ADMIS Executive, Engineer and Problem Solver Talks About Building OAK Trading System

John Walls is an executive with ADM Investor Services, but he started in the industry like many others of his generation as a trading floor messenger or runner. As a runner on the MidAmerica Commodity Exchange trading floor working for Shatkin Trading, Walls took advantage of nearly every opportunity he was presented with to learn all the different aspects of the markets and futures industry.

Walls was an engineer by training who joined Shatkin right after the stock market crash of 1987. Looking at the stock market, he said to himself, “That is a puzzle I would love to try to solve.”

He has worked as a runner, at an off-the-floor desk where he learned about the foreign markets, and on the Chicago Mercantile Exchange trading floor. He checked afternoon out-trades and morning out-trades, became a balancer, and worked the London to MidAm bond arbitrage in the early morning and the MidAm to CBOT bonds later in the day.

Walls decided he would give the markets and trading five years to make it and then he would get a real job. The real job he took in 1992 was as a night computer operator for Iowa Grain. He had an AS 400 mainframe computer at his disposal at work and a lot of time on his hands. With his engineering education, his trading and back office experience, and his interest in technology, he started looking for problems to solve.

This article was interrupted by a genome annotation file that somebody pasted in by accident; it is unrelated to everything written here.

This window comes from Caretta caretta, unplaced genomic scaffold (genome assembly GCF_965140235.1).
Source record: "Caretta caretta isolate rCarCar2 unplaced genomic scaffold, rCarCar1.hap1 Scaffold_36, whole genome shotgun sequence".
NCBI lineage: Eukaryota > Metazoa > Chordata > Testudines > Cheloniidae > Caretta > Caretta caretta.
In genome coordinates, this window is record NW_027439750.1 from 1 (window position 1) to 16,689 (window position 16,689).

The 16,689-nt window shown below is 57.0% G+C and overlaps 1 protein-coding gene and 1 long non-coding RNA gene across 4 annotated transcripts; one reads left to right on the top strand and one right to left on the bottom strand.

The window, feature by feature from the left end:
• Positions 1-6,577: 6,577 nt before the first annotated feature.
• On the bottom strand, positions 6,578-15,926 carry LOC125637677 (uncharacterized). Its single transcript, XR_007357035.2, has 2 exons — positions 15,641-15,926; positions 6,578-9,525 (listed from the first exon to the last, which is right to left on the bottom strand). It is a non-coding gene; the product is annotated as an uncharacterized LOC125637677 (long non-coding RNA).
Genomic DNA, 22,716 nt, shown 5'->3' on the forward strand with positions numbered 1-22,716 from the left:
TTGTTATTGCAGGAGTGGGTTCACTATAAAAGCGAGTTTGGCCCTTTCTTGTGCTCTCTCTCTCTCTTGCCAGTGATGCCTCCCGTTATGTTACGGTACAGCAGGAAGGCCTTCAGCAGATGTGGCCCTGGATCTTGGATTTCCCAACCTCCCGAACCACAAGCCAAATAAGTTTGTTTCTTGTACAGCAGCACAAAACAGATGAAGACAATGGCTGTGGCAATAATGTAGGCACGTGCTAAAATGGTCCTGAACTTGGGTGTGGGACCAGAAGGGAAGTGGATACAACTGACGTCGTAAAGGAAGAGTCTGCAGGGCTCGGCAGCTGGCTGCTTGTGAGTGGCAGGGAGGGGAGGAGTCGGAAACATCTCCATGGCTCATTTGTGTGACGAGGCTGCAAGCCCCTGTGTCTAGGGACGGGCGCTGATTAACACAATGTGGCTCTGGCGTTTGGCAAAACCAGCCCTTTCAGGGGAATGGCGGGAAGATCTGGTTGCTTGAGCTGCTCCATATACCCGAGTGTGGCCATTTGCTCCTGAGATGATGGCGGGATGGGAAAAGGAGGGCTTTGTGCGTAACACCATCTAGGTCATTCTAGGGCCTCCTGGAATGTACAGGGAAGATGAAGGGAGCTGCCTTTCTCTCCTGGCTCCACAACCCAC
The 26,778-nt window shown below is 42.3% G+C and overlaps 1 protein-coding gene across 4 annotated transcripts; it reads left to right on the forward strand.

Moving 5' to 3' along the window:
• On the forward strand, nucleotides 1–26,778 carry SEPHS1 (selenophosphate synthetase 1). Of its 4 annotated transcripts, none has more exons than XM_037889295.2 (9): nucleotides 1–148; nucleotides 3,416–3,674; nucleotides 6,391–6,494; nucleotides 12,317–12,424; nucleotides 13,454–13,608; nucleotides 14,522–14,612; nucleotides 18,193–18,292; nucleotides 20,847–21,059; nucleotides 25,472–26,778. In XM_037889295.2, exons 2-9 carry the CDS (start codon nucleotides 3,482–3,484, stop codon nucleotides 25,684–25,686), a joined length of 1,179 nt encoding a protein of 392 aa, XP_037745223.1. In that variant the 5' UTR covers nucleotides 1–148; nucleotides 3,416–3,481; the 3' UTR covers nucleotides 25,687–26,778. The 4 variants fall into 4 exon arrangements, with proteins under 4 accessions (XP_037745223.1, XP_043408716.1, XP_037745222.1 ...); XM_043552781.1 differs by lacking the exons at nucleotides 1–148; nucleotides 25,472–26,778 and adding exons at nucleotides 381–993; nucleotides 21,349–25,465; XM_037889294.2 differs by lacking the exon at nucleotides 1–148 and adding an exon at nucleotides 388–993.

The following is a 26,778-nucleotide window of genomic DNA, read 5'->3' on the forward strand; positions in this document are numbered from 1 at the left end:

The first problem he addressed was the transmission of statements to customers long before there was an internet. It was the world of Western Union and early satellites. Iowa Grain decided to try dial-up, where customers could download the statements from the mainframe computer themselves. It was a big jump in service and reliability and reduction in cost. That success hooked him on using technology to solve problems in the industry.

Using the same technology to pull down statements, he helped Iowa Grain create an on-demand intraday statement on the fly using the data in the computer system during the trading day.